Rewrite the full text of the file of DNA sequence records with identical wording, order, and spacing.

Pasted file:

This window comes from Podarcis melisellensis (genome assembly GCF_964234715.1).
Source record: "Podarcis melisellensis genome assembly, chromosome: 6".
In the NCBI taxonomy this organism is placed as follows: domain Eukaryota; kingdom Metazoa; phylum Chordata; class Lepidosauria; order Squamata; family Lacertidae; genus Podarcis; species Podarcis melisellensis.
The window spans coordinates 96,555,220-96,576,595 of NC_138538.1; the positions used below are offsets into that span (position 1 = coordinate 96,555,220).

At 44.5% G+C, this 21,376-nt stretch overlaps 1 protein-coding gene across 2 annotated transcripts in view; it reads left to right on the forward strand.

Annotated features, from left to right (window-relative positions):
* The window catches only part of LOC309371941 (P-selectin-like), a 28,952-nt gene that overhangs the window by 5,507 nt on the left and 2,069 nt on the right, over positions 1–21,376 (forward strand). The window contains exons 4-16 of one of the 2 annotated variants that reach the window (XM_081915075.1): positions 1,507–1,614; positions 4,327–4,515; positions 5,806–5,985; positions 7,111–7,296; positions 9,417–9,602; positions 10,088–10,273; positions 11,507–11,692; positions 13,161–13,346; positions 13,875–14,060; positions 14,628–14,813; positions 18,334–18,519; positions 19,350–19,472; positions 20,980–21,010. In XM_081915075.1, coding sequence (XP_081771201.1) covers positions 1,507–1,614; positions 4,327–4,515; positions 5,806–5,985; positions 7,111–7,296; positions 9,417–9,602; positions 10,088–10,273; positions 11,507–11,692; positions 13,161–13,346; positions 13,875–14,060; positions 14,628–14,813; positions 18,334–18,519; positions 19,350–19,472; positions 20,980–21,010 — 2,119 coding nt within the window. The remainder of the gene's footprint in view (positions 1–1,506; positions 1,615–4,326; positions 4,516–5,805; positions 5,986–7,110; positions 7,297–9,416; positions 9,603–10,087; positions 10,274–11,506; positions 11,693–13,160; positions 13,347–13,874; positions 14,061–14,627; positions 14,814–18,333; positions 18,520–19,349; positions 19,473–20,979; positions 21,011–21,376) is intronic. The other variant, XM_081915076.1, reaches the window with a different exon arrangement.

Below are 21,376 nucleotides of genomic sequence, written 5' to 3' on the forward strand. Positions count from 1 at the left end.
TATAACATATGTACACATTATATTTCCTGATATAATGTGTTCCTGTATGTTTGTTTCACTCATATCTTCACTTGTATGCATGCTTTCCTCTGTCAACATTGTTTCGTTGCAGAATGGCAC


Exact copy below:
This window comes from Podarcis melisellensis (genome assembly GCF_964234715.1).
Source record: "Podarcis melisellensis genome assembly, chromosome: 6".
In the NCBI taxonomy this organism is placed as follows: domain Eukaryota; kingdom Metazoa; phylum Chordata; class Lepidosauria; order Squamata; family Lacertidae; genus Podarcis; species Podarcis melisellensis.
The window spans coordinates 96,555,220-96,576,595 of NC_138538.1; the positions used below are offsets into that span (position 1 = coordinate 96,555,220).

At 44.5% G+C, this 21,376-nt stretch overlaps 1 protein-coding gene across 2 annotated transcripts in view; it reads left to right on the forward strand.

Annotated features, from left to right (window-relative positions):
* The window catches only part of LOC309371941 (P-selectin-like), a 28,952-nt gene that overhangs the window by 5,507 nt on the left and 2,069 nt on the right, over positions 1–21,376 (forward strand). The window contains exons 4-16 of one of the 2 annotated variants that reach the window (XM_081915075.1): positions 1,507–1,614; positions 4,327–4,515; positions 5,806–5,985; positions 7,111–7,296; positions 9,417–9,602; positions 10,088–10,273; positions 11,507–11,692; positions 13,161–13,346; positions 13,875–14,060; positions 14,628–14,813; positions 18,334–18,519; positions 19,350–19,472; positions 20,980–21,010. In XM_081915075.1, coding sequence (XP_081771201.1) covers positions 1,507–1,614; positions 4,327–4,515; positions 5,806–5,985; positions 7,111–7,296; positions 9,417–9,602; positions 10,088–10,273; positions 11,507–11,692; positions 13,161–13,346; positions 13,875–14,060; positions 14,628–14,813; positions 18,334–18,519; positions 19,350–19,472; positions 20,980–21,010 — 2,119 coding nt within the window. The remainder of the gene's footprint in view (positions 1–1,506; positions 1,615–4,326; positions 4,516–5,805; positions 5,986–7,110; positions 7,297–9,416; positions 9,603–10,087; positions 10,274–11,506; positions 11,693–13,160; positions 13,347–13,874; positions 14,061–14,627; positions 14,814–18,333; positions 18,520–19,349; positions 19,473–20,979; positions 21,011–21,376) is intronic. The other variant, XM_081915076.1, reaches the window with a different exon arrangement.

Below are 21,376 nucleotides of genomic sequence, written 5' to 3' on the forward strand. Positions count from 1 at the left end.
TATAACATATGTACACATTATATTTCCTGATATAATGTGTTCCTGTATGTTTGTTTCACTCATATCTTCACTTGTATGCATGCTTTCCTCTGTCAACATTGTTTCGTTGCAGAATGGCAC